The ideal training schedule is something we are all searching for. If you can establish this then it’s a foundational piece of the muscle building puzzle. There are three key variables when it comes to training for size. These are intensity, volume, and frequency. This article will focus on the third of those.
Frequency relates to how often you train. Most guys are leaving gains on the table with their failure to fully understand training frequency.
Training frequency has two components:
- Number of training days per week
- Number of times each muscle is trained per week
The problem is, most meatheads only address the first half of the equation. They simply ask, “How many days per week should I train?”
They don’t ask the important follow up question, “How many days per week should I train each muscle group?”
This provides a much more nuanced answer that will yield far better muscle gains if properly understood.
All muscles are not created equal! Some muscles respond differently to training and recover at differing rates. Understanding this means you can optimize your training split to train each muscle at it’s ideal frequency. Some muscles will be trained more often than others. This allows each muscle to grow at the fastest possible rate. Frequency should not be considered a global, whole body issue, but a muscle specific one.
Factors such as a muscle’s size, anatomical structure, function, fiber type ratio, range of motion, and its ability to tolerate stretch under load are some of the key considerations that feed into how often a muscle can and should be trained.
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SRA Curve: The Frequency Governor
The key concept which governs the recovery timeline of a muscle is the Stimulus-Recovery-Adaptation (SRA) curve. This theoretical model explains the entire process a muscle goes through between one training session and another.
Training is the stimulus. This temporarily reduces a muscle’s functional capacity. Through the process of recovery performance returns to baseline. Adaptation occurs when the muscle exceeds baseline performance. In layman’s terms, adaptation equates to a bigger and stronger muscle.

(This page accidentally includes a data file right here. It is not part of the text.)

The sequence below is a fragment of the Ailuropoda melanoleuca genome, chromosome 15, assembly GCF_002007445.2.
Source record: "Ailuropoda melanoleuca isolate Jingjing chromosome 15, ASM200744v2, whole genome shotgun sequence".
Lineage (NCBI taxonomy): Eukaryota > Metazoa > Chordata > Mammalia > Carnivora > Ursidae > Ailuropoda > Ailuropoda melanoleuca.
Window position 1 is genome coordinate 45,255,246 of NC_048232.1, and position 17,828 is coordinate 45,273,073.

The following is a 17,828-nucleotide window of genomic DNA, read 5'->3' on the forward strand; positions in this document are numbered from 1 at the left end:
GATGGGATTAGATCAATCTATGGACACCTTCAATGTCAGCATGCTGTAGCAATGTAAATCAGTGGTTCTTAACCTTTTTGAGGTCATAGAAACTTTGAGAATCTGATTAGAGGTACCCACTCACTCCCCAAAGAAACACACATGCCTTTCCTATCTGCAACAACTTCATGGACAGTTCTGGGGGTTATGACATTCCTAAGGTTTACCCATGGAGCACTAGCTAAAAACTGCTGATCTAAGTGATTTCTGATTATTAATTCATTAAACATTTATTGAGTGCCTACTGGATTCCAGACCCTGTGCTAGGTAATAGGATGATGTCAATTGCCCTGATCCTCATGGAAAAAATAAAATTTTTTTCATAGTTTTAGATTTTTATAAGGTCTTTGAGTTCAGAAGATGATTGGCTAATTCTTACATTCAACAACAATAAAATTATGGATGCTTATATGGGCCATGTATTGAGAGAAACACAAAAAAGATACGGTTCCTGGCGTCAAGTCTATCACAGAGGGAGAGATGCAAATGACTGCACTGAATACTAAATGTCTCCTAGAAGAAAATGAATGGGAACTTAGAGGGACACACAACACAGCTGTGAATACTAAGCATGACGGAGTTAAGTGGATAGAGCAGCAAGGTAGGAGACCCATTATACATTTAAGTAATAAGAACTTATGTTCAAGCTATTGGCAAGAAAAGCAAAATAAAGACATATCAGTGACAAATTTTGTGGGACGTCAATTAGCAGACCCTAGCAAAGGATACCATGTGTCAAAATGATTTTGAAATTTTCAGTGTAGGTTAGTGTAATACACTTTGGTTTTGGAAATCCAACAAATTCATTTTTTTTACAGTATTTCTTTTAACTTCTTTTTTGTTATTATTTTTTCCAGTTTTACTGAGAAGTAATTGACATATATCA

Because of the differences between muscle groups the specific SRA curves of one muscle to another are slightly different. They ae not wildly different but some muscles might have an SRA cycle of 24 hours while others are 96 hours. Consequently, some muscles can be trained more frequently than others.
Research suggests that training a muscle between 2-4 x per week is best for hypertrophy. Establishing exactly where on this frequency continuum a muscle falls allows you to identify the ideal muscle building split for you.
A Real World Example
Let me illustrate this concept by asking you a few quick questions.
How long are you sore for after a tough leg workout?
Could you come back the next day and crush your quads and hamstrings again?
If you did manage to crawl into the gym and hit legs the next day, would it be an effective muscle building session?
Chances are you answered no to all three of those questions.
If I posed the same questions, but replaced quads and hamstrings with side and rear delts would your answer be different?
I bet they would!
A killer leg session has you hobbling around for a few days. It causes significantly, more homeostatic disruption and general fatigue than a tough rear and side delt workout. Purely based on this example, it seems logical that your lateral and side delts could benefit from being trained more often than your quads and hamstrings. In a moment, I’ll provide you with some other theoretical and practical tips to assess each muscle’s ideal training frequency.
Here are some general guidelines that can serve as a starting point for you to determine your own optimal training frequency for each muscle group:
- 2x week: Quads, hamstrings, chest
- 3x week: Back, biceps, triceps, anterior delts, glutes, calves
- 4x week: Rear delts, lateral delts, abdominals
Your Bespoke Frequency Guidelines
The principles of training apply to everyone but, the exact protocols used to apply those principles should vary from person to person. That applies to creating the ideal training split for you. When determining your own ideal muscle specific training frequencies, you should factor in the following:
- Your training age/experience
- Your strength levels
- Your overall level of lean muscle mass
- Your stress levels and/or non-gym related commitments
Once you’ve been training for a long time and become relatively advanced, the frequency with which you can train certain muscles might actually drop. When you are bigger and stronger you can cause more disruption to your body via training. Squatting 500lbs is much more taxing than squatting 200 lbs!